Ultimately, however, I think they continue to be active, fully supportive members--sometimes at considerable sacrifice--because science cannot answer the "why" questions, the oldest of which is, I suppose, "Why is there anything?"

I should add that "facts" established by science are beset with fragility. Sometimes they "win the day"--but only the day. This is frequently seen in medical science. Example: For years doctors believed ulcers were caused by stress and excess acid. In severe cases, portions of patients' digestive tracts were removed. In 2005, two Australian scientists received the Nobel Prize for their discovery that a bacterium (Helicobacter pylori) is a major cause of stomach and intestinal ulcers. Subsequent research has established that Helicobacter pylori accounts for 90% of intestinal ulcers and 80% of gastric ulcers. (BBC News, "Nobel for stomach ulcer discovery," Oct. 3, 2005)

Yes, I know, this example (and others like it) doesn't cancel out the monumental contributions science has made to the welfare of humankind. But it does show that scientific "truths" are subject to revision, time and again. Hence, placing faith in science is fraught with some of the same difficulties one encounters when placing faith in Deity.

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As we gain more and more knowledge through science, metaphysical explanations of how the world works tend to be replaced with naturalistic explanations. You can see this same trend in neuroscience and psychology. The more we learn about how the brain works, the more we are able to give a purely naturalistic explanation of how we think and act. So Would that leave room for a soul? sure, but i dont think it would leave room for a soul that interacts with the brain and somehow influences the way people act or the things their mouths say.

people commonly view religion and science as "non-overlapping magesteria" as stephen j. gould would put it. That idea might hold true for some areas of science, but i definitely see some overlap when it comes to the science of the mind. it will be interesting to see how people will grapple with this issue as we gain a more full understanding of the neurophysiological basis of human behavior.

If you want to make sure that science will never cross into your religious territory, then never make any falsifiable claims.

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Should Religion embrace things that change it at its core?

Good question. Perhaps not if it fundamentally changes its belief structure. I would just be concerned that it would become marginalized more and more as it's beliefs run contrary to known facts. Flat earthers will not adopt a belief that the earth is round, but who takes them seriously.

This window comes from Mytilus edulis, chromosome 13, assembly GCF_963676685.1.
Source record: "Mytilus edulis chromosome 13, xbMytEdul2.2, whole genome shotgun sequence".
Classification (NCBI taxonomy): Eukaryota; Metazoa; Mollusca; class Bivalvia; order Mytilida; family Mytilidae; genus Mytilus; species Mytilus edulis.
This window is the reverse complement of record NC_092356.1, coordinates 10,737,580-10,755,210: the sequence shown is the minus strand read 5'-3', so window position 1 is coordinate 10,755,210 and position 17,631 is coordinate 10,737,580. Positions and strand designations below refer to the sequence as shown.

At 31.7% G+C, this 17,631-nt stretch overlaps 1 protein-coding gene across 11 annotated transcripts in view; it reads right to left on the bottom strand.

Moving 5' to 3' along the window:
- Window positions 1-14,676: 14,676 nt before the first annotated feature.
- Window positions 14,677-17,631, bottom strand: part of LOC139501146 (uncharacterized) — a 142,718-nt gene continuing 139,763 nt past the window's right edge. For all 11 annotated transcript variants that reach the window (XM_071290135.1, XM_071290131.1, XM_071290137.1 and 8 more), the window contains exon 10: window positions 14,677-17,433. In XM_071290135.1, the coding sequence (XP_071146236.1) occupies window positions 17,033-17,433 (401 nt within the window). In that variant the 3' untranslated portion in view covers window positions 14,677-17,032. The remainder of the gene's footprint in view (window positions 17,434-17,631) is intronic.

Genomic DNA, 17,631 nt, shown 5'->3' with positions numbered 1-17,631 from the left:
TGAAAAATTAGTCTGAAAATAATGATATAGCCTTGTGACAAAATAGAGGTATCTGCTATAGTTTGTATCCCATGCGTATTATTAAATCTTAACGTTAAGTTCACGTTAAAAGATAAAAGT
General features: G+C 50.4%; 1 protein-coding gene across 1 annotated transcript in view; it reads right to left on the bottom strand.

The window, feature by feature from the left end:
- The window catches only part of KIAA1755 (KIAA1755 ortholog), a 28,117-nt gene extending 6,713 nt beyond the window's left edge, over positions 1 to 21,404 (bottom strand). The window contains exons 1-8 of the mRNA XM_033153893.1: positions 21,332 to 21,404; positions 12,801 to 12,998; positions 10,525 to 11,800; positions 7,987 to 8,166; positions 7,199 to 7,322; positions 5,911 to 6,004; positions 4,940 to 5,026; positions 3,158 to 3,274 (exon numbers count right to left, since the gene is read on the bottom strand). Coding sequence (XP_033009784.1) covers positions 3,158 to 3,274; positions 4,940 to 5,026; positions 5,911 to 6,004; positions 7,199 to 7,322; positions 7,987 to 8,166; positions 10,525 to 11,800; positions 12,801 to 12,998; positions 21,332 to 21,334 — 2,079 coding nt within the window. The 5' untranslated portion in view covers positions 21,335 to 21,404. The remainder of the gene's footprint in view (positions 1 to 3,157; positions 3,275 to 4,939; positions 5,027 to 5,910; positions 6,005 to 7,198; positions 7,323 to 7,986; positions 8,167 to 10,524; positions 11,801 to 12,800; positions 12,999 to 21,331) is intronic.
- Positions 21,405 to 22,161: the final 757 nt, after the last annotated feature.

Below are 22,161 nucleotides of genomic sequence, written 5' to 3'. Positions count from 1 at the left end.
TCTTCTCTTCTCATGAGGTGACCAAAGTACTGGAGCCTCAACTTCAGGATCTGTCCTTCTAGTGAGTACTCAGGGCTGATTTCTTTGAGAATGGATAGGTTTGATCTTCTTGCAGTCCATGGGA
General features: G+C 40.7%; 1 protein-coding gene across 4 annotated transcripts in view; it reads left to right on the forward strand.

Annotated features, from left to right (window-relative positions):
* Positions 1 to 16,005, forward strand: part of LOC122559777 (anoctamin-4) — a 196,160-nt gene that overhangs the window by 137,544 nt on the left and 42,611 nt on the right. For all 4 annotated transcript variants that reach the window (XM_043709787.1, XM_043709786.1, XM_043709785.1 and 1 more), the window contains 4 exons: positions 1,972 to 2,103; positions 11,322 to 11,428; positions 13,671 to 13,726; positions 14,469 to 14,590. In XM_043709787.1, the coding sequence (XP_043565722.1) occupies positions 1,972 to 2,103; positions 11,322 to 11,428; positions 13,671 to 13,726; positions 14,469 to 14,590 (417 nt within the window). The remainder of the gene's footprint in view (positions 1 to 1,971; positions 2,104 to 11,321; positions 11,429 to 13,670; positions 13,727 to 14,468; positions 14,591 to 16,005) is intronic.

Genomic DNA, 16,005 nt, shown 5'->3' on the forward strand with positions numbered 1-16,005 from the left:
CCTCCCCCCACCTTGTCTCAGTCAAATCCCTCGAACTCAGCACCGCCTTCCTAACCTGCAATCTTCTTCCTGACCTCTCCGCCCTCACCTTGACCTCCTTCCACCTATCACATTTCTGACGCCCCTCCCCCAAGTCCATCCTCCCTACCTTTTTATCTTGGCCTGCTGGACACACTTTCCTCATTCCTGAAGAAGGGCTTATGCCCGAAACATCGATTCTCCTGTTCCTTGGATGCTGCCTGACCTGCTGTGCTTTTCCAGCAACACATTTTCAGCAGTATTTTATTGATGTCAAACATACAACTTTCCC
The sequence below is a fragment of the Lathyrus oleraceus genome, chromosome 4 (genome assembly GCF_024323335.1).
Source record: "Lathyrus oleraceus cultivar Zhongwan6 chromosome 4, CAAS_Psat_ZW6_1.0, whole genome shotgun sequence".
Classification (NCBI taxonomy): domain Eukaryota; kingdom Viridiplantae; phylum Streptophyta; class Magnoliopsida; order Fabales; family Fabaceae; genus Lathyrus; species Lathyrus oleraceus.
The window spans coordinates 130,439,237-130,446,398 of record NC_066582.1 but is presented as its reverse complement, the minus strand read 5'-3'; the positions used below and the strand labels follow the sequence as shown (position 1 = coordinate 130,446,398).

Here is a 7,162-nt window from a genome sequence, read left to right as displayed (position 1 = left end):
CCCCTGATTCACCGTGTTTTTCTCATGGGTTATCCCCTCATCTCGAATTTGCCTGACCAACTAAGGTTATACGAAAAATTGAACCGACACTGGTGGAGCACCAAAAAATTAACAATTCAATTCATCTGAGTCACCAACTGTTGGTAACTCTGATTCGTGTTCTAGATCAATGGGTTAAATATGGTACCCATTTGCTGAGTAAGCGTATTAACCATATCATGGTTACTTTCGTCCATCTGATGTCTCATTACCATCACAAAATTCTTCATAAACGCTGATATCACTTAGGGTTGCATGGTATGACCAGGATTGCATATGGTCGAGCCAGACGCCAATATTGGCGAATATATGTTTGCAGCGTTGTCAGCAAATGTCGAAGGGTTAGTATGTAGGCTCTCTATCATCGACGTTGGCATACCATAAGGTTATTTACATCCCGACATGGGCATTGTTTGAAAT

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The core tenants of the philosophy of science dictate that fact is impossible. Science is about increasing the predictability of events. Fact, that is outcomes that can be guaranteed 100% of the time are self-confessed to be beyond the logical scope of science.

Read a little Karl Popper.

One frustrating issue with discussions around science is the mistaken understanding most people have that science can claims to find permanent and indisputable fact.

Ok so I can not prove something 100%, but I think we can agree 99,9% is close enough.

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Good question. Perhaps not if it fundamentally changes its belief structure. I would just be concerned that it would become marginalized more and more as it's beliefs run contrary to known facts. Flat earthers will not adopt a belief that the earth is round, but who takes them seriously.

What is the "it" of religion though?

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In science it is a process of gathering more and more information until it moves from concept to theory to fact. All along the way there are naysayers and those opposed to the new idea. Ultimately some ideas turn out correct some may not, but the more evidence the more broadly the theory is accepted. If you look at evolution for example, it has been established in scientific circles that it has moved from theory to fact. 50 Years ago in the church I would say hardly anyone believed in evolution. Now many more members have come to accept it and try and incorporate it into their beliefs. As the understanding and facts piled up rational minds had to accept it at least to some degree. The same can be said for the age of the earth and other scientifically proven ideas.

So as time goes on religion will be more and more relegated to only being able to defend those things that are not provable by scientific methods, faith, the existence of God and such. Some will always hold on to beliefs that are contrary to the facts but over time facts tend to win the day.

Whether it be scientific, historical, or anything else at what point do the facts out weigh faith and force you to change your belief? Is it when you can connect the dots so to speak and start to see the big picture, or do you hold out to the point that it must be starring you in the face hitting you with a club before you accept the facts as the actual truth.